The signature piece of Budget 2008 is the $1.5-billion “Skills to Jobs Action Plan.” This set of programs is intended to address the crisis in Ontario’s manufacturing and forestry industries in particular by providing workers with opportunities to re-train for new occupations. One component of this package will help approximately 20,000 laid off workers head back to school for a two year program by providing as much as $30,000 per student per year depending on individual circumstances. In addition, apprenticeship training will be expanded to allow for an additional 32,500 new apprentices by 2011. The problem is not the principle behind these initiatives but rather their inadequacy given that more than 200,000 jobs have been lost in these sectors and the stark reality that the Ontario economy is not generating sufficient numbers of high-quality jobs to replace them. The question will soon arise, as it did in the early 1990s, training for what? This further expresses the consistent Third Way policy theme of the McGuinty Liberals that investments in human capital – skills, knowledge, education, training – is our route to global competitiveness. The problem is that capitalism seeks to locate production where the factors of production, in particular people, are the cheapest. Eastern Europe and India, too, have their share of highly skilled workers who work at a fraction of the cost. The other aspect of this policy is that it papers over the real problem. Sweden, for example, has used active labour market policies such as training as a means to simply hide its unemployed.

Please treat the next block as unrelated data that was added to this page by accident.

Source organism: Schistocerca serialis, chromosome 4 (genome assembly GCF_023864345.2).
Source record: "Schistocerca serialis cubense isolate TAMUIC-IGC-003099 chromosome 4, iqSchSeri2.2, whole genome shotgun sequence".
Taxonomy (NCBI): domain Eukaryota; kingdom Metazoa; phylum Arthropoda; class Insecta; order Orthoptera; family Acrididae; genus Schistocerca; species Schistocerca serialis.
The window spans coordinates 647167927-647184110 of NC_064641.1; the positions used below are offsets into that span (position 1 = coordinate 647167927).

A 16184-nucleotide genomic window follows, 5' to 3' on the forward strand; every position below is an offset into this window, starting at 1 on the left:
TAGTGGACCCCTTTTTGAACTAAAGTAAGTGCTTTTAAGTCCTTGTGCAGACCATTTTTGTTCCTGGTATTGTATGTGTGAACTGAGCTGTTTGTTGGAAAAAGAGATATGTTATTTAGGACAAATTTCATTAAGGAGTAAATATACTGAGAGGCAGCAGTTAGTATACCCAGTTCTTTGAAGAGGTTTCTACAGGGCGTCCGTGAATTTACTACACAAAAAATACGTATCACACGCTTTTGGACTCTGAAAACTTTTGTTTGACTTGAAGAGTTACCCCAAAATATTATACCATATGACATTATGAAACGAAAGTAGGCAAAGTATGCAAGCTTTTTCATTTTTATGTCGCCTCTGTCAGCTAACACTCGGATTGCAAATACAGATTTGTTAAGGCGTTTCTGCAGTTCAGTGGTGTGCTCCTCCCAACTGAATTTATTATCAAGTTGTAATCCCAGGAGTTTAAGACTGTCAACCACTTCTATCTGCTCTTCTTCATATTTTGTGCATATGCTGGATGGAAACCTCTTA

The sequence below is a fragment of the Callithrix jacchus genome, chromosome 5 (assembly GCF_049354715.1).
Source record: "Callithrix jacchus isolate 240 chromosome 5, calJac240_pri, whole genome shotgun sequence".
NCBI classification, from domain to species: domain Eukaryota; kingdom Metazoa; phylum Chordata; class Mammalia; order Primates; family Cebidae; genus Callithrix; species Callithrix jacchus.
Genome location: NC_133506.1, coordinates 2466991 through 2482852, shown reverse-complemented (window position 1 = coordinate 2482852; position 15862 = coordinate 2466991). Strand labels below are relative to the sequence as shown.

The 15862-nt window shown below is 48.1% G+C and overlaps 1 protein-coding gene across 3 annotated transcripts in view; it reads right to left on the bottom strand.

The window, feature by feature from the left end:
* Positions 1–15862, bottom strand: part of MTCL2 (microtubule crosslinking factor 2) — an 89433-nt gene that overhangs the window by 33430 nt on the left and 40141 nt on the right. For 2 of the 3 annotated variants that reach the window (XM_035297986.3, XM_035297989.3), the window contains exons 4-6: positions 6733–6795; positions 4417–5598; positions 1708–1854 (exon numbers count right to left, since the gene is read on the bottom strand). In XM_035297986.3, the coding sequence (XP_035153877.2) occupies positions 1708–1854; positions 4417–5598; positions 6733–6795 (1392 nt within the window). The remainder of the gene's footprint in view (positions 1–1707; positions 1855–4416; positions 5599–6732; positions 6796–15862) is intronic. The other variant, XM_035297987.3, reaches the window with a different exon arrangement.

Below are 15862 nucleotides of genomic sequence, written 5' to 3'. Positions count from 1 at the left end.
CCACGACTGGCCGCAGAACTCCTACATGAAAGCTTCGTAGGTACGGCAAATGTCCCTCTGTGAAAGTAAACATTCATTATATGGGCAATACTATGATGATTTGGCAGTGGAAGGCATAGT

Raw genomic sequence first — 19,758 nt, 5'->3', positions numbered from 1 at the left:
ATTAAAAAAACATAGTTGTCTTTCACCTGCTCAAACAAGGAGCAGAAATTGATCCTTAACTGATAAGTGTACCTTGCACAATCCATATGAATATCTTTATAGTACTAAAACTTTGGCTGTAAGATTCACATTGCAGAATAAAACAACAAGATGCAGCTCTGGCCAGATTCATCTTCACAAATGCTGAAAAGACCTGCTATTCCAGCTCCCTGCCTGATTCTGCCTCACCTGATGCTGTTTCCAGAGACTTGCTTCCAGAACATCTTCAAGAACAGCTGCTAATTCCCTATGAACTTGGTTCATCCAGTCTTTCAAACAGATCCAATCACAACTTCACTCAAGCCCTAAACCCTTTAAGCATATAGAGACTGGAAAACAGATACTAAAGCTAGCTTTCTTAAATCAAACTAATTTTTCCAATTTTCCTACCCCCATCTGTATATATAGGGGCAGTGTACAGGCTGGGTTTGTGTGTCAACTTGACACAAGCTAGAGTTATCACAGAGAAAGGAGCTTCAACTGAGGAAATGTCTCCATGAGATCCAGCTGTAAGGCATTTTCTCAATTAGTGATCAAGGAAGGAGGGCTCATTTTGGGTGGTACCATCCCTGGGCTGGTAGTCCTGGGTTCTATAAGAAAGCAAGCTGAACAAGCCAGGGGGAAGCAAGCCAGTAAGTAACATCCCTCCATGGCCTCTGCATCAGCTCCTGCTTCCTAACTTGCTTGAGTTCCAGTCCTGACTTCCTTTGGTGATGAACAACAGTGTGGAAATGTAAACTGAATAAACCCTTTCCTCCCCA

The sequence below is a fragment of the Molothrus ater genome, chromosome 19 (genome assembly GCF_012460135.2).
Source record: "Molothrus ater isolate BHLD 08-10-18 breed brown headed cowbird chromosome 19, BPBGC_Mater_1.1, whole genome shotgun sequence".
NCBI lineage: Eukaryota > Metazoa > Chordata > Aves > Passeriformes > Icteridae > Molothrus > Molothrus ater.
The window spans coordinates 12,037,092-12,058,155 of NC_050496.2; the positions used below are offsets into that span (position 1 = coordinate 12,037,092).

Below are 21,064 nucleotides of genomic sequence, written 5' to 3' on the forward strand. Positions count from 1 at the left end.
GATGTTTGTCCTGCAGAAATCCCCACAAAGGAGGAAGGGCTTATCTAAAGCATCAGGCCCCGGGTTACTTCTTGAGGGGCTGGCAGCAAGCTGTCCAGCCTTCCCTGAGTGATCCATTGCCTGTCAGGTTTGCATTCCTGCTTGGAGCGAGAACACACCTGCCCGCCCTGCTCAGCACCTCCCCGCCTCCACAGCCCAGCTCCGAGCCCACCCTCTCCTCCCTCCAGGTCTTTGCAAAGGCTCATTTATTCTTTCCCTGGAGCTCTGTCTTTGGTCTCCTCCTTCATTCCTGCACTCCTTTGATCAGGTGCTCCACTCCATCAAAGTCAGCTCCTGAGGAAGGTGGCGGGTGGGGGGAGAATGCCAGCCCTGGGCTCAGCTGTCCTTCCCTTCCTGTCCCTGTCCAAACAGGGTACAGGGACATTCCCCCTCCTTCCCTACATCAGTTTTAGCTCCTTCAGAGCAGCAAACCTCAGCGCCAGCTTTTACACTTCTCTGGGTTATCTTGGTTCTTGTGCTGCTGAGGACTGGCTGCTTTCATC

For Want of an Industrial Strategy

Back in the late 1980s, the Liberal government of David Peterson established a new forum within the Ontario state – the Premier’s Council – as a mechanism to obtain alternative policy advice. The multi-partite Council had a neo-corporatist structure consisting of representatives from labour, business, government, and universities. This Council produced a rather sophisticated industrial strategy which envisioned a significant degree of provincial state activity in working with capital in building a high-wage economy in Ontario. Both elements of the governing Liberal party and the senior public service balked at the general thrust of these proposals. The Council further set the stage for the Ontario Training and Adjustment Board (OTAB) which coordinated the delivery of skills development and training as Ontario went through the massive restructuring of the 1980s. Moreover, OTAB was governed by a multipartite board which included labour and other social groups. Under the Rae NDP the number of Premier’s Council was expanded to encompass social and economic policy more broadly. These were rather robust proposals which while by no means seeking a rupture with capitalism, did seek to avoid the aggressive flexibilization strategies of Reagan and Thatcher which assaulted unions, the working class and the poor. This was the post-Keynesian strategy of “progressive competitiveness,” anchored in leveraging high-skilled, high value-added production as a means to good jobs at good wages, while simultaneously giving greater sway to liberalized markets nationally and locally and globalized markets internationally. It failed as an alternative to neoliberalism, simply becoming one of the varieties by which neoliberalism multiplied across Canadian jurisdictions and internationally across conservative and social democratic regimes alike.